Buckeye Controversy: THE Ohio State University Obtains “THE” Trademark Registration

By Nicholas J. Krob

As Sarah Luth discussed back in 2019, The Ohio State University (“Ohio State”) filed a trademark application with the United States Patent and Trademark Office for the word “THE.” Last week, the trademark was granted as U.S. Trademark No. 6,763,118. At first glance, this seems absurd. The word “the” is one of the most used […]

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Federal Circuit Vacates $2.75 Billion Ruling Against Cisco Because Judge’s Spouse Owned $5,000 of Cisco Stock

By Julie L. Spieker

Today, the Court of Appeals for the Federal Circuit reversed a decision holding that Cisco willfully infringed several patents owned by Centripetal Networks, Inc. The District Court for the Eastern District of Virginia had awarded enhanced damages and royalties exceeding $2.75 billion to Centripetal. The Federal Circuit held that the district court judge was disqualified […]

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New Path to Accelerated USPTO Examination with the Climate Change Mitigation Pilot Program

By Jill N. Link, Pharm.D.

A few weeks back my colleague posted here about how to receive faster examination before the United States Patent and Trademark Office (USPTO). Now there is another avenue available for inventions related to climate change. On June 3, 2022 the USPTO announced a Climate Change Mitigation Pilot Program to speed up examination for certain types […]

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MVS Is Proud To Announce Our New Firm Video

We are thrilled to introduce the new MVS Firm Video to everyone. The video is a culmination of months of work by our firm and the great production efforts of our partners at Bing Bang. The video is accessible at

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Federal Circuit sheds light on corroboration standards for testimony in IPR proceedings

By Joseph M. Hallman

On May 19, 2022, in Google LLC v. IPA Technologies Inc., the Court of Appeals for the Federal Circuit (“Federal Circuit”) vacated and remanded the Patent Trial and Appeal Board’s (“PTAB”) decision that Google LLC (“Google”) had not shown relevant claims challenged in three inter partes reviews (“IPR”) to be unpatentable. The Federal Circuit vacated […]

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Conflicting Precedent for the Supreme Court in American Axle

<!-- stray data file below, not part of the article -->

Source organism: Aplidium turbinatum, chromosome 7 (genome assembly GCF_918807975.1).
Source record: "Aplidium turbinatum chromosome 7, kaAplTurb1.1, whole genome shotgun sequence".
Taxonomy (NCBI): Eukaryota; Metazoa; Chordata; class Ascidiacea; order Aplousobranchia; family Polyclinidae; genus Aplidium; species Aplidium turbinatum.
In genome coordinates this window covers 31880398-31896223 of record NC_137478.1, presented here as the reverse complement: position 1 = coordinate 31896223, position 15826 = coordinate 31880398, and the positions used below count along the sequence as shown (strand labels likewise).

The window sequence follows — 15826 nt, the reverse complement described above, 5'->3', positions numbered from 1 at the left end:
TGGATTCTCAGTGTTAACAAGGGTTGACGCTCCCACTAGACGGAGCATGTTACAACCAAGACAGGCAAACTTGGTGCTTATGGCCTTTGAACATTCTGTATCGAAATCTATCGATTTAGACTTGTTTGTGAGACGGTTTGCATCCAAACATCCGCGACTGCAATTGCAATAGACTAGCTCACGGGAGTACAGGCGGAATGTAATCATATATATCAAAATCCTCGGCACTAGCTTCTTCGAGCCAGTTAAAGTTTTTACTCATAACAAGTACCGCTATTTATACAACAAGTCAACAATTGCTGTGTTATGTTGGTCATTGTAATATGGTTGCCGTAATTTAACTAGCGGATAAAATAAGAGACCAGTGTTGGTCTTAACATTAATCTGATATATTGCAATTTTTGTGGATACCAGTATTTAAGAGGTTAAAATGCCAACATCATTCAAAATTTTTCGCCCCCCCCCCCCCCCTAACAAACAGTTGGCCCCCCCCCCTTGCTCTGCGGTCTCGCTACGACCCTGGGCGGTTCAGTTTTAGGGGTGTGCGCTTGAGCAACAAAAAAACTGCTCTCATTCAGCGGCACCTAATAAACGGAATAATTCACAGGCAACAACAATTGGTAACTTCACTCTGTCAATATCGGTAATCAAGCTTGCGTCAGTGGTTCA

By Kirk M. Hartung

The U.S. Department of Justice is encouraging the Supreme Court to grant certiorari to American Axle to clarify U.S. patent eligibility law. Thus, it appears that the chances are better than ever for this issue to get some much-needed attention. American Axle & Manufacturing, Inc., v. Neapco Holdings LLC involves a decision by the U.S. Court of Appeals […]

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CRISPR-based RNA editing – Cas7-11

By Brian D. Keppler, Ph.D.

While CRISPR technology is often thought of in terms of editing DNA, there have also been recent exciting advances in RNA editing. Editing RNA offers certain advantages especially when it comes to therapeutic applications – while changing DNA is permanent and can be inherited, RNA is a transient molecule so any effects from such a […]

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Every Step You Take (I’ll Be Watching You): Virtual Assistant Patents Raise Privacy Concerns

By Sarah M.D. Luth

An Intelligent Virtual Assistant (IVA) is an artificial intelligence system that emulates a human person in terms of intelligence, understanding, response, and adaptability. An IVA differs from traditional interactive voice response systems largely in its use of machine learning, which allows an IVA to predict user actions. The global IVA market is predicted to reach […]

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USPTO Issues Final Rule Amending Rules of Practice For Biological Sequence Listings

By Melissa M. Mitchell

On May 20th, the United States Patent and Trademark Office published a Final Rule amending the rules of practice associated with disclosures of nucleotide and amino acid sequences in patent applications. The new standards, applicable to all patent applications filed on or after July 1, 2022, will bring the USPTO rules of practice into conformity […]

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Manipulating the Time it Takes to Get a Patent, Legally!

By Gregory Lars Gunnerson

A common question I am commonly asked is: How long will it take for me to get a patent? The answer is it depends. There are a few factors. Some art units are faster to examine patent applications than others. Some Examiners issue more communications, known as Office actions, than others. If an Examiner mails […]

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